A group of about 30 students, faculty and Pullman community members joined together on Tuesday for an Under the Big Tent debate to discuss whether public universities should fund students’ spiritual development.
The debate, held at the Compton Union Building Lair at noon, was titled “Spirituality: A Private matter at a Public University” and featured four panelists who discussed their views on spirituality then answered audience questions.
Franci Taylor, a retention counselor at the Native American Student Center, started off the debate by explaining how she uses spirituality as a way to maintain an inner peace. She said spirituality is not a quick fix, rather, it is a skill that is learned. As such, she said spiritual development belongs in universities.
“Spirituality is how you walk your road,” she said.“(It is) a way of maintaining balance, being part of a community.”
Craig Wheeler, another panelist, had an opposing view to Taylor’s. Wheeler, who is a member of the Secular Cougs student group, said there is a fine line between spirituality and religion. He said he is not against students exploring their own spirituality, but it should be done on their own time and with their own resources.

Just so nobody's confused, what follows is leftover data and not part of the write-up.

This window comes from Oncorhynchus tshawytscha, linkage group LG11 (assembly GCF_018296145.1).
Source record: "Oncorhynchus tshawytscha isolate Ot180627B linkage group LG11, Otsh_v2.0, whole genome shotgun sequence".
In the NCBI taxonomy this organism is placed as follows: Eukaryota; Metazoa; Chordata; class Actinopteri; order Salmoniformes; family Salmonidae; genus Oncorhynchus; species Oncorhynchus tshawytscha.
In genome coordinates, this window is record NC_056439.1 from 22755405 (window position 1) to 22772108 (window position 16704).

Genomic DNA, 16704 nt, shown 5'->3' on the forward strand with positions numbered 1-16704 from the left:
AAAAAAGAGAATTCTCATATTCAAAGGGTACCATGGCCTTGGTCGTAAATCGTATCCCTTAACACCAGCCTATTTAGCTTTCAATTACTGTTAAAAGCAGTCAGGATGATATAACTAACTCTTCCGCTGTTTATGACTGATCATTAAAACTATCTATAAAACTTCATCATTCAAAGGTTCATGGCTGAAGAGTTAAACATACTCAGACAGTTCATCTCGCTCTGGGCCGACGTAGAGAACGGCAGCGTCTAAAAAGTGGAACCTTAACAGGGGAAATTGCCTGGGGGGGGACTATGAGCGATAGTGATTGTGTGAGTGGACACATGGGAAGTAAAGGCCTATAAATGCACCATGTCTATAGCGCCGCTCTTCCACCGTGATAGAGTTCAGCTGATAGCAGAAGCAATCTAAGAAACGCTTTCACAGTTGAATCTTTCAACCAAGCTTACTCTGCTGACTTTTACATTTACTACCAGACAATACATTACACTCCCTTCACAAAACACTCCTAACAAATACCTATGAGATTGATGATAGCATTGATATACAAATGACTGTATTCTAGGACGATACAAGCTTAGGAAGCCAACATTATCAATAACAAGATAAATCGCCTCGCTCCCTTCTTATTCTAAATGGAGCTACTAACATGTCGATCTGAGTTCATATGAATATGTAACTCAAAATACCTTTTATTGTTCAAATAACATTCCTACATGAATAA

“We already have places to discuss spirituality,” Wheeler said. “Putting government funding into spirituality is going against separation of church and state.”
Interfaith House Director Rob Snyder said this debate surfaced because deans at universities around the U.S. have begun to hear directly from students that they want spirituality to be included in wellbeing preparation in college. He said spiritual development is very important at universities because academia is about figuring out who we are, and spirituality is a part of that.
Snyder identified himself as Christian but acknowledged the wisdom in other traditions. He said spirituality is about addressing core values such as finding meaning in life, improving oneself and relating to different types of people.
Brad Stewart, wellbeing coordinator and the University Recreation Center, said he sees spirituality as being bigger than religion because it can be different for every person. He said research has linked spirituality to students getting better grades, having a lesser chance of depression and high retention rates.
“Institutions have a duty to support students in all aspects of well-being,” Stewart said.
Sophomore finance major Joshua Anderson said he attended the debate because he likes to hear other peoples’ opinions on religion since he feels the topic is a taboo in American society. He said he does not agree with public universities funding students’ spiritual development.
“Everyone has a say in their beliefs; everyone has a say in how they want to live their life,” Anderson said. “(But) I don’t think we should fund any kind of student organizations because I think people would rather pay $100 less in tuition.”